Veterans and their survivors are entitled to a number of special benefits through local, state, and federal programs. Two of these programs are the Veterans Affairs Aid and Attendance and Housebound pensions, which gives cash benefits to qualified vets and survivors that can be used towards senior living costs.
What are the VA Aid and Attendance and Housebound Pensions?
Veterans Affairs Aid and Attendance and Housebound pensions are enhanced monthly pension benefits provided to eligible veterans and survivors. Often called pension top-up programs, they're designed to help beneficiaries pay expenses related to permanent disability or chronic illness that's not necessarily linked with military service. Applicants can only collect benefits from one of these two pension programs.
Who Qualifies for Aid and Attendance or Housebound?
To qualify for either one of these two benefit programs, applicants must already be eligible for the regular VA pension.
In some cases, veterans and survivors who were previously denied the regular VA pension due to excess income may qualify for an enhanced pension because Aid and Attendance and Housebound rates are higher than the basic pension.
For Aid and Attendance, applicants must:
- Be permanently bedridden due to a disability except to receive medically prescribed treatments
- Reside in a nursing facility due to either physical or mental incapacity, or both
- Have visual acuity of 5/200 or less even when wearing corrective lenses
- Need help from a caregiver to perform one or more tasks of daily living, such as getting dressed, eating, bathing, using the toilet, installing a prosthetic device and/or navigating their environment
- Have concentric contraction of the visual field tested at 5 degrees or less
For Housebound, applicants must have one permanent disability rated at 100% by the VA, which leaves the applicant restricted to their home or an assisted living community, most of the time.
Housebound may also be granted to qualified veterans and survivors who have one permanent disability with a VA rating of 100% and at least one additional disability rated at 60% or greater.
How Much is the VA Aid and Attendance or Housebound Pension?
The maximum annual pension rate for Aid and Attendance or Housebound varies depending on the status of the applicant and how many dependents they have.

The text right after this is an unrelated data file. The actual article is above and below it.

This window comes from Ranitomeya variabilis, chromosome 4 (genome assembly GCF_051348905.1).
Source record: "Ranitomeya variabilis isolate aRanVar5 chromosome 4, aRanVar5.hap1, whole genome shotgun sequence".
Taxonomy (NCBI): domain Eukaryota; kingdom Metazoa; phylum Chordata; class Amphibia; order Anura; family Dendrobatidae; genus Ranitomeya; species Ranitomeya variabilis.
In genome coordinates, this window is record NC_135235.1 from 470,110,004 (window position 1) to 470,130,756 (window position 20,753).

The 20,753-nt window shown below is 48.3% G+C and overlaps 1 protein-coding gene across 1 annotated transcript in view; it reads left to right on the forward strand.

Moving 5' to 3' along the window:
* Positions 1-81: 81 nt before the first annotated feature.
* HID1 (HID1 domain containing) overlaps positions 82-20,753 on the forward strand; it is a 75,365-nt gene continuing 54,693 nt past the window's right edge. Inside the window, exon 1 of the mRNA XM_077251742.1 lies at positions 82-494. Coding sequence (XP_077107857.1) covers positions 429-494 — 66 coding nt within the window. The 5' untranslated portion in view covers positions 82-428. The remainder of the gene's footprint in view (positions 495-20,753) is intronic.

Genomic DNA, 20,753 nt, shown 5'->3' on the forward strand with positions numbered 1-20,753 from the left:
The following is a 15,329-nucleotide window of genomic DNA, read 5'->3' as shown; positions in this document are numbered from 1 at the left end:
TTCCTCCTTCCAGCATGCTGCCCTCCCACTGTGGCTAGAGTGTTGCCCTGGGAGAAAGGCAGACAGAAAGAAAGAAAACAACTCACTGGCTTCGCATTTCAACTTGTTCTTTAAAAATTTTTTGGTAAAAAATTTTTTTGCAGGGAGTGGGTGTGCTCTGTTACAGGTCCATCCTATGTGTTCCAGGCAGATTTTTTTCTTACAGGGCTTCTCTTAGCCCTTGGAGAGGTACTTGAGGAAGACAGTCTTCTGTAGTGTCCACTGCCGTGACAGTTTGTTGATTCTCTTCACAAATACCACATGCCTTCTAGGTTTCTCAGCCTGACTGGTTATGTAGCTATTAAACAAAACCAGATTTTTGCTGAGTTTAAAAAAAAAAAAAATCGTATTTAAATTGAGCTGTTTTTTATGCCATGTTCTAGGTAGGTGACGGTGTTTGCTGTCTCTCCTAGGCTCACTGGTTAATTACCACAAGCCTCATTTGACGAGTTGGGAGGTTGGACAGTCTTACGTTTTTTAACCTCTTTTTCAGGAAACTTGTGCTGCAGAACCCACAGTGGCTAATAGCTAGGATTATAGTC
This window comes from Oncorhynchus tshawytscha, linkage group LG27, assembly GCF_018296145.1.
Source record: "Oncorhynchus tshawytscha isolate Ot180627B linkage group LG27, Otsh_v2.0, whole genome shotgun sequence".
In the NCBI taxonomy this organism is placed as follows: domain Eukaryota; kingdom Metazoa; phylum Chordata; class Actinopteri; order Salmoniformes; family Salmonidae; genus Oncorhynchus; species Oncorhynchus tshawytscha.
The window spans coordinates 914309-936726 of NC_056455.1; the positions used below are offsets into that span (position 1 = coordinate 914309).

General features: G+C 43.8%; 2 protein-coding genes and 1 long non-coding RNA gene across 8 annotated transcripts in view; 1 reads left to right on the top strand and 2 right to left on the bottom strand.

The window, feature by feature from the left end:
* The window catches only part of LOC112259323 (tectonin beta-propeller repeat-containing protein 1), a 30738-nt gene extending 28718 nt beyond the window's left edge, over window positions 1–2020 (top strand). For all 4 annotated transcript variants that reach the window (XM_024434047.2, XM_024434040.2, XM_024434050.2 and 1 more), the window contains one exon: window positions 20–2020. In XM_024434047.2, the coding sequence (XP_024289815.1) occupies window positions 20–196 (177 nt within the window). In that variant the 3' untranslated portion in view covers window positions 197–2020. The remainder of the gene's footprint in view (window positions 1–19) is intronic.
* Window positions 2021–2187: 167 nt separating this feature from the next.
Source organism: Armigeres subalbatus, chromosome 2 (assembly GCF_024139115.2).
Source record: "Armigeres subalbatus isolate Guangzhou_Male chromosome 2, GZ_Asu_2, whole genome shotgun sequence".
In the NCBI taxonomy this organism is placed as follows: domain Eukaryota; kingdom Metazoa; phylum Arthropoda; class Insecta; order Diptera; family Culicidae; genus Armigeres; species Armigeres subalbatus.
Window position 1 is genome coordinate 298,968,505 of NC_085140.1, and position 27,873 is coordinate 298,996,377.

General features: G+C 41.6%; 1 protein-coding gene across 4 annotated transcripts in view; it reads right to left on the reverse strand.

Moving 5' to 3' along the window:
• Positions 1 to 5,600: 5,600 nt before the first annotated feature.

For example, a veteran without a spouse or dependents rel="noopener noreferrer" could have a maximum annual pension rate of $13,545 without an enhanced pension supplement. With Housebound, the annual maximum rate rises to $16,540 and up to $22,577 for those who qualify for Aid and Attendance benefits.
Veterans with one dependent may qualify for up to $20,731 per year under Housebound and up to $26,766 annually under Aid and Attendance.
Survivors without dependents could receive up to $11,095 per year in Housebound benefits and up to $14,509 per year in Aid and Attendance.
It's important to note that VA pension amounts are adjusted on an annual basis, and factors, such as medical expenses and net worth, impact pension entitlement and benefit amounts.
Where to Apply for the Aid and Attendance or Housebound Pension
Most counties have a veterans services department that works to ensure vets, survivors, and dependents receive their maximum entitlements through local, state and federal benefit programs. These departments employ Veterans Service Officers who can help vets and survivors complete and submit their Aid and Attendance or Housebound pension application and, if necessary, file appeals on behalf of applicants.
At Brightview Senior Living, we value veterans and survivors, and we're committed to providing exceptional care to those who have served. To learn more about our wide variety of services that include special programs for veterans, contact your nearest Brightview Senior Living community today.
*This article is for informational purposes. Please contact a financial expert to further discuss how veteran benefits may benefit you or your family.